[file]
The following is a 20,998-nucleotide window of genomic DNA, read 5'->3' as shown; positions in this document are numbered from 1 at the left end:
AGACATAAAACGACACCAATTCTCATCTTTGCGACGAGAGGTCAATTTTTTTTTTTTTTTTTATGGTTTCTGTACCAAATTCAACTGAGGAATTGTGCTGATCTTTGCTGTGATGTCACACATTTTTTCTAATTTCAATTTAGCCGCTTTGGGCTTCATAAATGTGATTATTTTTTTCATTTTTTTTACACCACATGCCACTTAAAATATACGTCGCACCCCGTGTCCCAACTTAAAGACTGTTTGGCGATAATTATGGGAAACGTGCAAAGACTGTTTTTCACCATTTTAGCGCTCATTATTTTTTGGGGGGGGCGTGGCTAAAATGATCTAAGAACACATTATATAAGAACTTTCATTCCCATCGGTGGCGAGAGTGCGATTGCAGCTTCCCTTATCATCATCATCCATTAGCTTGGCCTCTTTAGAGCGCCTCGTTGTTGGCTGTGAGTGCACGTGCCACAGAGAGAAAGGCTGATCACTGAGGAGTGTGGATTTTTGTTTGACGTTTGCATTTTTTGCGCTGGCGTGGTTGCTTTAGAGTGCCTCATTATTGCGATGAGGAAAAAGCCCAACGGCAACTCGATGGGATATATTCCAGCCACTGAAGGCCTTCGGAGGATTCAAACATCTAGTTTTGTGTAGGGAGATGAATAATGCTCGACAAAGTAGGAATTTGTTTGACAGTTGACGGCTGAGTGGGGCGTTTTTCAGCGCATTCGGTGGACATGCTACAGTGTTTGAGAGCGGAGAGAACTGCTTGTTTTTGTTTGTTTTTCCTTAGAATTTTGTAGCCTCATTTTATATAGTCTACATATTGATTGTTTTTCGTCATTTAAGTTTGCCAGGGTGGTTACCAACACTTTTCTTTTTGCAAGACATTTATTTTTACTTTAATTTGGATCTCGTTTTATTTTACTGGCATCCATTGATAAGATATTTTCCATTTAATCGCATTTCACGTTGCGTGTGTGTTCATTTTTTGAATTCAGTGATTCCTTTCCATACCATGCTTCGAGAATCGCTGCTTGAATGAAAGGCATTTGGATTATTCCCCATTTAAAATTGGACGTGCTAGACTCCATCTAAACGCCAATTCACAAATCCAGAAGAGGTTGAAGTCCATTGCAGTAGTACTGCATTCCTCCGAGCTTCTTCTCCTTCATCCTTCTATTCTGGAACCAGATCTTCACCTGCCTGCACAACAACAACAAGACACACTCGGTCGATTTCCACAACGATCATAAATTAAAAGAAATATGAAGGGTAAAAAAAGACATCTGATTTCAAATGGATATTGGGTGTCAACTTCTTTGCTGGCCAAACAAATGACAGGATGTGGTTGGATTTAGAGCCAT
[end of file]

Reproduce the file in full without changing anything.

The following is a 20,998-nucleotide window of genomic DNA, read 5'->3' as shown; positions in this document are numbered from 1 at the left end:
AGACATAAAACGACACCAATTCTCATCTTTGCGACGAGAGGTCAATTTTTTTTTTTTTTTTTATGGTTTCTGTACCAAATTCAACTGAGGAATTGTGCTGATCTTTGCTGTGATGTCACACATTTTTTCTAATTTCAATTTAGCCGCTTTGGGCTTCATAAATGTGATTATTTTTTTCATTTTTTTTACACCACATGCCACTTAAAATATACGTCGCACCCCGTGTCCCAACTTAAAGACTGTTTGGCGATAATTATGGGAAACGTGCAAAGACTGTTTTTCACCATTTTAGCGCTCATTATTTTTTGGGGGGGGCGTGGCTAAAATGATCTAAGAACACATTATATAAGAACTTTCATTCCCATCGGTGGCGAGAGTGCGATTGCAGCTTCCCTTATCATCATCATCCATTAGCTTGGCCTCTTTAGAGCGCCTCGTTGTTGGCTGTGAGTGCACGTGCCACAGAGAGAAAGGCTGATCACTGAGGAGTGTGGATTTTTGTTTGACGTTTGCATTTTTTGCGCTGGCGTGGTTGCTTTAGAGTGCCTCATTATTGCGATGAGGAAAAAGCCCAACGGCAACTCGATGGGATATATTCCAGCCACTGAAGGCCTTCGGAGGATTCAAACATCTAGTTTTGTGTAGGGAGATGAATAATGCTCGACAAAGTAGGAATTTGTTTGACAGTTGACGGCTGAGTGGGGCGTTTTTCAGCGCATTCGGTGGACATGCTACAGTGTTTGAGAGCGGAGAGAACTGCTTGTTTTTGTTTGTTTTTCCTTAGAATTTTGTAGCCTCATTTTATATAGTCTACATATTGATTGTTTTTCGTCATTTAAGTTTGCCAGGGTGGTTACCAACACTTTTCTTTTTGCAAGACATTTATTTTTACTTTAATTTGGATCTCGTTTTATTTTACTGGCATCCATTGATAAGATATTTTCCATTTAATCGCATTTCACGTTGCGTGTGTGTTCATTTTTTGAATTCAGTGATTCCTTTCCATACCATGCTTCGAGAATCGCTGCTTGAATGAAAGGCATTTGGATTATTCCCCATTTAAAATTGGACGTGCTAGACTCCATCTAAACGCCAATTCACAAATCCAGAAGAGGTTGAAGTCCATTGCAGTAGTACTGCATTCCTCCGAGCTTCTTCTCCTTCATCCTTCTATTCTGGAACCAGATCTTCACCTGCCTGCACAACAACAACAAGACACACTCGGTCGATTTCCACAACGATCATAAATTAAAAGAAATATGAAGGGTAAAAAAAGACATCTGATTTCAAATGGATATTGGGTGTCAACTTCTTTGCTGGCCAAACAAATGACAGGATGTGGTTGGATTTAGAGCCAT